You can get to the church by walking up the hill at the edge of town. The large terraced area at the rear of the building has great views out over the city as well.

Quedlinburg medieval town, Germany

Many people visit Quedlinburg as a day trip but it’s certainly worth staying overnight if you have time.

The centre of town is much quieter than during the day so the early evening is the perfect time to walk the streets and take some photographs without lots of people in them.


If you stay in the Old Town of Quedlinburg, you’ll be right amongst all the wonderful heritage – or there are nice options around the outskirts.


Although it’s not a hostel, Reikistudio Auszeit offers small apartments that are the best price in town.


If you’re looking for a budget option, Alte Druckerei is a wonderful guesthouse.


For something a bit special, you can stay in a castle at Schlosshotel zum Markgrafen.


And when it comes to luxury, there is the historic Romantik Hotel am Brühl.

Time Travel Turtle was supported by DB Bahn, the German National Tourist Board and Youth Hostels in Germany but the opinions, over-written descriptions and bad jokes are his own.


This site is on the UNESCO World Heritage List!
I'm on a mission to visit as many World Heritage Sites as I can. Only about 800 more to go... eek!

17 thoughts on “The perfect medieval town”

  1. Wow, this place really looks perfect and definitely a place I would visit! Love the architecture of its buildings and I really wouldn’t mind getting lost here either.

    • Ha! A good question! Because I stayed the night in Quedlinburg, I pretty much had the place to myself in the early evening. A lot of people come in as tour groups to see it and they have all gone by the afternoon. I’m so glad I was there for a bit longer!!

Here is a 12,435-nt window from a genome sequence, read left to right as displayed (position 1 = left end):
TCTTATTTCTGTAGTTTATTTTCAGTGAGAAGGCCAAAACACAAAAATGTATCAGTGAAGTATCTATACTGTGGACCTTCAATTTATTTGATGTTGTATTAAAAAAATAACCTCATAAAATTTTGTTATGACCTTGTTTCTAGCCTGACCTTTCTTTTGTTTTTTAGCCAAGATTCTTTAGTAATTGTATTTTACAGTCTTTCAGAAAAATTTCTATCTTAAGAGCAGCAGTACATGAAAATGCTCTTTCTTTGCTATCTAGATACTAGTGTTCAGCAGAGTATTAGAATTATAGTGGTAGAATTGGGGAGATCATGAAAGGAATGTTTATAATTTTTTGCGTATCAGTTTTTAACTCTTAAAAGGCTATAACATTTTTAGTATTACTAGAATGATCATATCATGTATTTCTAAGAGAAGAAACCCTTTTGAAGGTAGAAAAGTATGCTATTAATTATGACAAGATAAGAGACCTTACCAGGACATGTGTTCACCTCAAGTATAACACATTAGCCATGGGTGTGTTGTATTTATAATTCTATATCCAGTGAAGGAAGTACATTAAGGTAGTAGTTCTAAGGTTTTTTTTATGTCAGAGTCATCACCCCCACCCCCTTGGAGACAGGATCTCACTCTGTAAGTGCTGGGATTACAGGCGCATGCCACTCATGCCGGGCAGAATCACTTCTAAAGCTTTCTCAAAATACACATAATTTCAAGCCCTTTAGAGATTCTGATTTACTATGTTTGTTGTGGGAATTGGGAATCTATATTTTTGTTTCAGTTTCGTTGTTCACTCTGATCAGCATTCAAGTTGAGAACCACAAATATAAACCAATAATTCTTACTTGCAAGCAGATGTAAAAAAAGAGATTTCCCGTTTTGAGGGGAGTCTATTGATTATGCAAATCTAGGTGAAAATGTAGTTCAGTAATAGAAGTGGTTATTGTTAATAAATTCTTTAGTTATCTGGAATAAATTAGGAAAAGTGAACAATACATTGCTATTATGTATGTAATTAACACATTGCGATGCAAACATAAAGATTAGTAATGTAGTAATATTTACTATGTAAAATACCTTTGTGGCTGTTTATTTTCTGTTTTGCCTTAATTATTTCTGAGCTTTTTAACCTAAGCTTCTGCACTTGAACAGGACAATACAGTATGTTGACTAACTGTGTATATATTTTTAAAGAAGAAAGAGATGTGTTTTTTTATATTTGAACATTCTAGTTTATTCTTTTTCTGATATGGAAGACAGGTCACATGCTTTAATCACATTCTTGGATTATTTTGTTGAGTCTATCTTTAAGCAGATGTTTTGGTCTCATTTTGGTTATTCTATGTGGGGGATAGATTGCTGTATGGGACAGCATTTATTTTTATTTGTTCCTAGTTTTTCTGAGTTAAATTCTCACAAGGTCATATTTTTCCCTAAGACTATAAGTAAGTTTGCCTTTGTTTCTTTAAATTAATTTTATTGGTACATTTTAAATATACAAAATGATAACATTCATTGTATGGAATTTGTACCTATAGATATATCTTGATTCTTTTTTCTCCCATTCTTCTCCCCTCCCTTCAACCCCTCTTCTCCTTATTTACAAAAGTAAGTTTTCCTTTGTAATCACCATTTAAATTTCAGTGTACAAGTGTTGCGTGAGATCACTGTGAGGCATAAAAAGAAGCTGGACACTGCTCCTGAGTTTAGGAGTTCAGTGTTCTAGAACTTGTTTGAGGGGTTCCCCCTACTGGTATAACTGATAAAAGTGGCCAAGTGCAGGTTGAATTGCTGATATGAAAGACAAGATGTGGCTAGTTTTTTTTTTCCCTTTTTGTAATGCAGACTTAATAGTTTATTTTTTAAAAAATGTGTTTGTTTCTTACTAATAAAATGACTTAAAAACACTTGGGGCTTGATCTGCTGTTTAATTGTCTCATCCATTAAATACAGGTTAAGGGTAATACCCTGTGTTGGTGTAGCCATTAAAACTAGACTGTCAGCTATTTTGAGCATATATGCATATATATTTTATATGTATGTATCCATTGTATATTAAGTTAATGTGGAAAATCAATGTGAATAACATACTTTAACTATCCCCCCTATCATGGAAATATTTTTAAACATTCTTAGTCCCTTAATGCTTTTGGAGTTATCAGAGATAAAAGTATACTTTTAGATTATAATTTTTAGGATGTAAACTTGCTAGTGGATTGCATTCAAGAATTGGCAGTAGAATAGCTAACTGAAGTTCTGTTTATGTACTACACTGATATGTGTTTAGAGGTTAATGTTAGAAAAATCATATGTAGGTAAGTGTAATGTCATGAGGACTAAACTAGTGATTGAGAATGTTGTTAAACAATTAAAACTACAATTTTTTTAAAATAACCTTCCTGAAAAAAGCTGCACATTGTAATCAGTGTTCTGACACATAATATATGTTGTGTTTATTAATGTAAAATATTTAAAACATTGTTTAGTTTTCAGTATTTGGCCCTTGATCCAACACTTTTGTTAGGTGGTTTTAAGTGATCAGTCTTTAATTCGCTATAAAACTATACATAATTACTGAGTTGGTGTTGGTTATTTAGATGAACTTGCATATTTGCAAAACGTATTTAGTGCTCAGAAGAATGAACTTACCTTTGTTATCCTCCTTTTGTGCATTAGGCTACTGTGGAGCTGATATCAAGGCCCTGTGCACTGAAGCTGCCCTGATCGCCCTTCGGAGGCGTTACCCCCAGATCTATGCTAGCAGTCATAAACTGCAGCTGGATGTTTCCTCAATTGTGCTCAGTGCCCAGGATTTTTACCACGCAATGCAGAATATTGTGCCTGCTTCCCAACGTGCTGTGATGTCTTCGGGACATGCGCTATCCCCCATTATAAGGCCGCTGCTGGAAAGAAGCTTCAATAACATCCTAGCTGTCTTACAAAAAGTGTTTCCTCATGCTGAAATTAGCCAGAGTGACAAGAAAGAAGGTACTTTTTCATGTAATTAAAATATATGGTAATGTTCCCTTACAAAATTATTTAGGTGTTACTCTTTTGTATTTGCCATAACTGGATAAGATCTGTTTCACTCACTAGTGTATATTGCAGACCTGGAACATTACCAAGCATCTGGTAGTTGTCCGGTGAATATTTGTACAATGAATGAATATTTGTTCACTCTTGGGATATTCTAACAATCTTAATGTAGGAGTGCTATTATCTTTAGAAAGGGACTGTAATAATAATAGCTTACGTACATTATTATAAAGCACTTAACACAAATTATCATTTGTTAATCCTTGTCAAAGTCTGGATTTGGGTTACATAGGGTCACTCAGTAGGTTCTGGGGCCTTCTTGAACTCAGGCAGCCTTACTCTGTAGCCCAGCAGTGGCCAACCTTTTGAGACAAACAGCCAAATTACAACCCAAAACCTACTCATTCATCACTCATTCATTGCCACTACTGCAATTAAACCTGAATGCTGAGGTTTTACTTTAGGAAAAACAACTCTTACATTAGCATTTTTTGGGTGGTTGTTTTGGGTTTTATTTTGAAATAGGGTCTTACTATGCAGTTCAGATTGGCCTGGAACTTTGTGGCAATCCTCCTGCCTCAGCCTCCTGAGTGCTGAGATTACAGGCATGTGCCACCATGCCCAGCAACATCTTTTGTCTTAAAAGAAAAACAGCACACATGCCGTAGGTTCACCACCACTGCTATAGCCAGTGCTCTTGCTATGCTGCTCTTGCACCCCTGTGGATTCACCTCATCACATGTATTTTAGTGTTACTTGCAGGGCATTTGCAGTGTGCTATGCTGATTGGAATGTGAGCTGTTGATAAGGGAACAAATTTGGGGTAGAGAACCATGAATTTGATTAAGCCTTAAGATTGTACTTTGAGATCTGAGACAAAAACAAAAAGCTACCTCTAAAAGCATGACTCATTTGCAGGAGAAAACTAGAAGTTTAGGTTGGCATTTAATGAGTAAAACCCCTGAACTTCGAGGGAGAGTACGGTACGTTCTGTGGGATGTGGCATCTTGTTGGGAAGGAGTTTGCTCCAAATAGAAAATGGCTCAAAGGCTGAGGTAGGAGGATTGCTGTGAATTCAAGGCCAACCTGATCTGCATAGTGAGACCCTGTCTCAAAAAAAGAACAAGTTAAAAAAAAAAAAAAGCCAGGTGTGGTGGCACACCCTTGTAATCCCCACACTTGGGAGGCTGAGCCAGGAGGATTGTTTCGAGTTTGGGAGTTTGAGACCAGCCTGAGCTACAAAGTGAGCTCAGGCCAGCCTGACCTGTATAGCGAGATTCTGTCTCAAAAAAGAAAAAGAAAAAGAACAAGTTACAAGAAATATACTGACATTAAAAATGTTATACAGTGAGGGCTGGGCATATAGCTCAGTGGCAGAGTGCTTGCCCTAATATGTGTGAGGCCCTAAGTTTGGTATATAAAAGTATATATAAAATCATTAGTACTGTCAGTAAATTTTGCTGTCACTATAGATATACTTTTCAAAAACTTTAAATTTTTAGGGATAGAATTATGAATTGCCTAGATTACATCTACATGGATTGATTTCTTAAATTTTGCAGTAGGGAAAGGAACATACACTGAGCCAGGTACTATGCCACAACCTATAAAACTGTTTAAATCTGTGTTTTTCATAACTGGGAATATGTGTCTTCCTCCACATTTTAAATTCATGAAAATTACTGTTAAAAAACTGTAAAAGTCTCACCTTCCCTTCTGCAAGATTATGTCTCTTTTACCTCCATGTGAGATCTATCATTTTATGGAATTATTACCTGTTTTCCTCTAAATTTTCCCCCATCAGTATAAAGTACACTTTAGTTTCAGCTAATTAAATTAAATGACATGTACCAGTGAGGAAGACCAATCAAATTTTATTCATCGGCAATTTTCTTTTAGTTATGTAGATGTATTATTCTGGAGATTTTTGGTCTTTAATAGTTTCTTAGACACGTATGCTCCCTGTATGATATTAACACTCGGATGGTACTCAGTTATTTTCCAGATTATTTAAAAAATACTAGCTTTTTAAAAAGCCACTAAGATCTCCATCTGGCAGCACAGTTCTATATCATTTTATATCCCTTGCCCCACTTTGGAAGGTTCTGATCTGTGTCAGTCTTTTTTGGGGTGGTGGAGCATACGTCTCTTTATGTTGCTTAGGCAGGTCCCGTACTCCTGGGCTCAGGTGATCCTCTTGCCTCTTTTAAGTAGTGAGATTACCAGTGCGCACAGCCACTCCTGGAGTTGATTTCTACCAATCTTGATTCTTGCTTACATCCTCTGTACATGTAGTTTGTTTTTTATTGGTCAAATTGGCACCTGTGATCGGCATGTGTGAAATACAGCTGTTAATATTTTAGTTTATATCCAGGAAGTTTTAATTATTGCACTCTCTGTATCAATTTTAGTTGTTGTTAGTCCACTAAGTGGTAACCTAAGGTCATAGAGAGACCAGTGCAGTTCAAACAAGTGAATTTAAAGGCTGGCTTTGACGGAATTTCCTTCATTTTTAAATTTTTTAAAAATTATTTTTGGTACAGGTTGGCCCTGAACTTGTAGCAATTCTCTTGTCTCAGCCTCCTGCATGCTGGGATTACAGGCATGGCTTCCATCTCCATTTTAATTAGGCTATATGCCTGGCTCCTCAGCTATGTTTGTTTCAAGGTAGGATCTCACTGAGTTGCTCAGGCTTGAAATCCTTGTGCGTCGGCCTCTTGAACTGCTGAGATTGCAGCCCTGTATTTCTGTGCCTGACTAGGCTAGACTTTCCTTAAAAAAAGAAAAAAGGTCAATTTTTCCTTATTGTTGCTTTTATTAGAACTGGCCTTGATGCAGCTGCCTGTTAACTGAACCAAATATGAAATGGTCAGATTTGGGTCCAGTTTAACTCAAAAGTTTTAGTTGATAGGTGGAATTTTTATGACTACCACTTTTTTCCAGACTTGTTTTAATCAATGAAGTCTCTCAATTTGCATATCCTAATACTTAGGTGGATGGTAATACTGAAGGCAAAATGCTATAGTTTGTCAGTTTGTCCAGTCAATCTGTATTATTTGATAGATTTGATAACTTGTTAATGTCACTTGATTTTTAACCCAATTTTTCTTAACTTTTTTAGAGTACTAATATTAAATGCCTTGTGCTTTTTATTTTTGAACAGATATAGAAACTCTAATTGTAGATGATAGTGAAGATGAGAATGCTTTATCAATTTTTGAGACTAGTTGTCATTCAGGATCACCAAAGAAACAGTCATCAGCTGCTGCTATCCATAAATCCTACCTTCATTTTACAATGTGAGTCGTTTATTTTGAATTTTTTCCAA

• Let me know what you think. I thought it was one of my favourite small towns in Germany and I really couldn’t get enough of the atmosphere there. But I’m not sure whether everyone else would think the same so would be curious to hear your thoughts.

  2. Just came back from Quedlinburg, and would like to share a small photo tip:
    There is a staircase climbing up a hill named Münzenberg, 250 meters W-NW from the collegiate church, across the parking lot at Wipertistraße and Mühlenstraße. Go climb it: It is open to public!
    Not only Münzenberg is a charming place (Feels like a small countryside village of half timbered houses around a main square), but the view from up there on the city and the church is gorgeous, particularly at sunset : This is actually the shot you see on every brochure and postcards ^^.

  3. Thank you for sharing the pictures of my birthplace. My Grandmother was married in the Church St. Servatius in 1907. The year I was born, 1930, Quedlinburg celebrated 1000 yrs. (According to my Mother and Grandmother.)
    Thanks again for the wonderful pictures and taking me back in time.
    Mrs. Lieselotte Weinberg Hadden